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My turbo went a few weeks ago. Felt a pop, then a scraping noise coming from belt area and then a smoke show started. I had just left work and limped back to the parking lot. Started to hear a knock and shut her down until I could tow it home.

The engine always had a slightly off sound, a feint rumble at certain rpms which I could never trace but thought was balance shaft bearings. Oil pressure was acceptable but on the low end. I had previously replaced main and rod bearings which were not bad at all but I was already committed.

When I did the bearings I found a 1/8" strip of metal about 3/4" long that had a slight curve to it. The metal kind of resembled a bearing but the diameter was way to small to be any of the engine's bearings. I could not figure out where it could have come from and hoped PO had dropped something in the sump and the magnetic plug caught it before it could do much damage.

I pulled the engine then the head and the timing chain cover last week to grab the new chain and guides. When I pulled the timing cover a similar but longer 1/8" strip of metal fell out. Then I noticed that the balance chain sprocket had "separated" - the backing that is stamped or welded to the sprocket was hanging on the mounting spindle and one of the metal rings or spacers that are on either side of the sprocket was missing (the unidentified bits of metal I had found!). There was a good deal of slop in the idler sprocket and the exhaust balance shaft sprocket had a noticeable bend in it's outer plate or cover so one of the pieces must have ground through that sprocket.

I'm guessing that was the source of the rumble. I had installed a new timing chain kit - but I cannot recall if it included a new idler sprocket or not. Kicking myself for not noticing any defect in the idler during the install.

It's the old chicken or the egg conundrum, what came first - balance chain failure or turbo failure. Either way the result was catastrophic. One piston is loose in it's cylinder (can be rocked back and forth) and I have not had time to pull it to see what's up with that. The cylinder does not appear scored which is weird, so maybe the quick shutdown saved the block.

I'll try to post some pics this week. Seems like a strange part to fail. I'm kicking myself for not deleting the balance chain when I did the timing. I've done the delete on a 900 and 93 but got nervous about some of the posts on deleting the balance shafts on a 2.3. However, I'm going for the delete on the engine that's going in next. I'll post the results of that at some point in the future.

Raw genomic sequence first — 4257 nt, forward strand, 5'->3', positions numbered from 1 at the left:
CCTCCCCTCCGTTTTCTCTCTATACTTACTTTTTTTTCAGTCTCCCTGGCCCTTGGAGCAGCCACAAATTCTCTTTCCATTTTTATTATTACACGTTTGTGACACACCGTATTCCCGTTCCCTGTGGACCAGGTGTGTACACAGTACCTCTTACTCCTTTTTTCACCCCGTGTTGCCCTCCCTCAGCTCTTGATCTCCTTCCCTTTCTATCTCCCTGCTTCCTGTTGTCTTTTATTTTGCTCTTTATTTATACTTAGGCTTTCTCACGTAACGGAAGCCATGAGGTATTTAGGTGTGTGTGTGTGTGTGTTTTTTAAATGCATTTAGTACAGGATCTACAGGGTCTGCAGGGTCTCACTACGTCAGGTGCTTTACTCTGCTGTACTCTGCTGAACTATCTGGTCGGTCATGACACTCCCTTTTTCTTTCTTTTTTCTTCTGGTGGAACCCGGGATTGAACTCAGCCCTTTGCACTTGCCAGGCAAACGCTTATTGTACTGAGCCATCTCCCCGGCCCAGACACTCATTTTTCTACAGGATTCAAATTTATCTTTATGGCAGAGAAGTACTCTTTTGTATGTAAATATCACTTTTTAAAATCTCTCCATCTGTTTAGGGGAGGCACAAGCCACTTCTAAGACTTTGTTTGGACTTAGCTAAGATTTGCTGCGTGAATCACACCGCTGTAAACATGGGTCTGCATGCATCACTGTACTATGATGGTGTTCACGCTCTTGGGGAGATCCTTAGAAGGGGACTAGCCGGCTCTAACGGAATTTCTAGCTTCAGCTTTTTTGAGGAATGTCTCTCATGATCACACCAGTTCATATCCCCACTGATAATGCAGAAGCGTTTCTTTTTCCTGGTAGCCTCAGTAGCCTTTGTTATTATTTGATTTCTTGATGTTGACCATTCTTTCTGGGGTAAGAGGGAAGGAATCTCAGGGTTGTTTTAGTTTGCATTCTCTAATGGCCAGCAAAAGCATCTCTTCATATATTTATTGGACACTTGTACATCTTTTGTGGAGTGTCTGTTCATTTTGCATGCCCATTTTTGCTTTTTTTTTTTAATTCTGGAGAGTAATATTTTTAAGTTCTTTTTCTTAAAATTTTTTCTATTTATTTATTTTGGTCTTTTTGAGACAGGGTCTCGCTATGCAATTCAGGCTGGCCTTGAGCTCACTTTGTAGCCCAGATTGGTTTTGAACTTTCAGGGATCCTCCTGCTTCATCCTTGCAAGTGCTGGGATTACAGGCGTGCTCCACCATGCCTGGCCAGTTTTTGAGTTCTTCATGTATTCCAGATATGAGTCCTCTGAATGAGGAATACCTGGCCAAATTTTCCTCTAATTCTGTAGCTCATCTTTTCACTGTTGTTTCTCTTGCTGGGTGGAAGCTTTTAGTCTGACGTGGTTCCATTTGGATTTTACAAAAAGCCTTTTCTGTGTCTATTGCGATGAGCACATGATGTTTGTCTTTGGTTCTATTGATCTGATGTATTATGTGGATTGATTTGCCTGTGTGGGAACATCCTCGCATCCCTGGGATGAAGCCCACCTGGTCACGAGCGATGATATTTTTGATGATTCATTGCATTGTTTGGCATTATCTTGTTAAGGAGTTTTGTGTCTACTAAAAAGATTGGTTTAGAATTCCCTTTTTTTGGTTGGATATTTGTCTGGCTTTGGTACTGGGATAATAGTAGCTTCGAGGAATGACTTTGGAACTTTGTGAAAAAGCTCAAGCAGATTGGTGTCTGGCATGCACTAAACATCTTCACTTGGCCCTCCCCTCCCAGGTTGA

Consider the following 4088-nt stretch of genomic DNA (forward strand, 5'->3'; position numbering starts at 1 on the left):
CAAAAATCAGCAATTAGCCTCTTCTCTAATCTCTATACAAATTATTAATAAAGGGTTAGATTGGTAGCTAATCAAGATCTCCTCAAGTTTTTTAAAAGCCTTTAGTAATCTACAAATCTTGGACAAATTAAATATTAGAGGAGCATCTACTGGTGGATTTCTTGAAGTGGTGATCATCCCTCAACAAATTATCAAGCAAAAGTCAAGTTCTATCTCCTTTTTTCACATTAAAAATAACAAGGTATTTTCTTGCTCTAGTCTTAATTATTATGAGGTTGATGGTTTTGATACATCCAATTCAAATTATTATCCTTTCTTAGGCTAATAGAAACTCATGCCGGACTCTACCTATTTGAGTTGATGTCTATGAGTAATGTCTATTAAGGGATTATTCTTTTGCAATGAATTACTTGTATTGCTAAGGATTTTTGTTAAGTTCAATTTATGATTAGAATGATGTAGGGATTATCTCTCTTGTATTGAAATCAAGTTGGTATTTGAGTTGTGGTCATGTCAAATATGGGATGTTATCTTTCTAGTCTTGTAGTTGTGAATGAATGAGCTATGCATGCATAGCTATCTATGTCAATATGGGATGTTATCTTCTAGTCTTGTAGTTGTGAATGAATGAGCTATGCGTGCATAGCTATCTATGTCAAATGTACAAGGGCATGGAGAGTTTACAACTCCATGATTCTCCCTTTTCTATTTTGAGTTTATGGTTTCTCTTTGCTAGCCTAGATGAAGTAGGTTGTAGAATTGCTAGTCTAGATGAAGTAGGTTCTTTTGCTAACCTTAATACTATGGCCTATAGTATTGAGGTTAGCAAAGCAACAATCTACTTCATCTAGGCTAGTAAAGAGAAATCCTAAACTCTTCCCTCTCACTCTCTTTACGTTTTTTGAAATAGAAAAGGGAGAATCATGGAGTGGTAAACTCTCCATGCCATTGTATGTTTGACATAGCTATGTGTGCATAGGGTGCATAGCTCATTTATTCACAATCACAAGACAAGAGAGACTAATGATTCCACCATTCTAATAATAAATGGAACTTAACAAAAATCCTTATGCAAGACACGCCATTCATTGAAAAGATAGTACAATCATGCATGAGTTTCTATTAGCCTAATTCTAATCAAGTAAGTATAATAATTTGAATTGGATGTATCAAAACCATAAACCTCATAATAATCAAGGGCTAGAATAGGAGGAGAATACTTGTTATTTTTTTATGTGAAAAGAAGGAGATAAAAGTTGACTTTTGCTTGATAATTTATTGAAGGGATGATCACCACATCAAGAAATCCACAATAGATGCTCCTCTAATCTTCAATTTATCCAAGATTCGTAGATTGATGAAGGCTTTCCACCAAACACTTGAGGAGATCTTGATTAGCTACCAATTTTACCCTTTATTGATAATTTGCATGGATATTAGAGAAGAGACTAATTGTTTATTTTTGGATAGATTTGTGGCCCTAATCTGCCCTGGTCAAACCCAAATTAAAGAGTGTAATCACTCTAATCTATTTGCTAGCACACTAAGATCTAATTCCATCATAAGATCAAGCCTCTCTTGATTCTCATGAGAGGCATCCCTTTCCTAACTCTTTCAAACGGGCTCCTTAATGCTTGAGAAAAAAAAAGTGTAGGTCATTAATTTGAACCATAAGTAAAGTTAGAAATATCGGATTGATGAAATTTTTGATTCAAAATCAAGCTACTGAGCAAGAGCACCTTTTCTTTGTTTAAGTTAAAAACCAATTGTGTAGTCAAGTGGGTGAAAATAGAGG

So a bit of advice when doing a timing chain - check the balance chain idler sprocket carefully!
 

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Good advice! I bought a 9-5 Aero with engine problems, and the cause of its problems was the balance shafts. They had seized up from sludge, which caused the balance chain to strip all of the teeth off of the balance shaft sprockets, and then the balance chain had enough slack that it was starting to wear through the oil pickup in the timing cover. It was a lot of work and way too much money to get that engine running again, but I did it. I had heard the same stories about too much vibration when deleting the balance shafts on a 2.3. I was initially going to do it, but when it became obvious that this was going to be my wife's kid-hauling car for a while, I decided to leave the balance shafts, although they were scored enough that I used some spare ones I had in a B234 block out of a 9000.
 

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*sigh* I remember the days when your Saab left you on the side of the road and you could always say, "At least it's not the engine."
 

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Looking forward to pictures.


Nick at GS had always been against balance shaft deletion on the 2.3. I remember having that conversation with him long ago. I don't know if that has softened in recent years, I know there are lots of people who have done it. I understand your concern, and position now, it's just one less thing to fail, and might not be considered "required". Still, I would assume that failure is pretty rare.
 

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Nick at GS had always been against balance shaft deletion on the 2.3. I remember having that conversation with him long ago. I don't know if that has softened in recent years,
His viewpoint on this issue has not changed. GS recently completed a Viggen engine build for me and the balance shafts were retained.

-Mike
 

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I wonder why some balance or timing chains go, while others don't.


As far as I know, there was never any work done on the timing or balance chains/guides on my non-turbo 2.3. They all worked fine for 392,000 km. (And in fact I have never checked the tensioner extension.)


Not only that, the gearing is shorter on the non-turbos, so 100 km/h is pretty close to 2500 RPM. That engine spent many episodes of a few hours at continuous 3000+ RPM on the highway.
 

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I have heard from several mechanics that the non-turbo 2.3 was subject to timing chain problems, but I've never heard any technical breakdown.

Jeremy's problem may be the poster child for this failure - sludge -> low oil pressure and/or buildup -> balance shaft failure. If true, it would certainly follow that turbos would be more susceptible to the issue.
 
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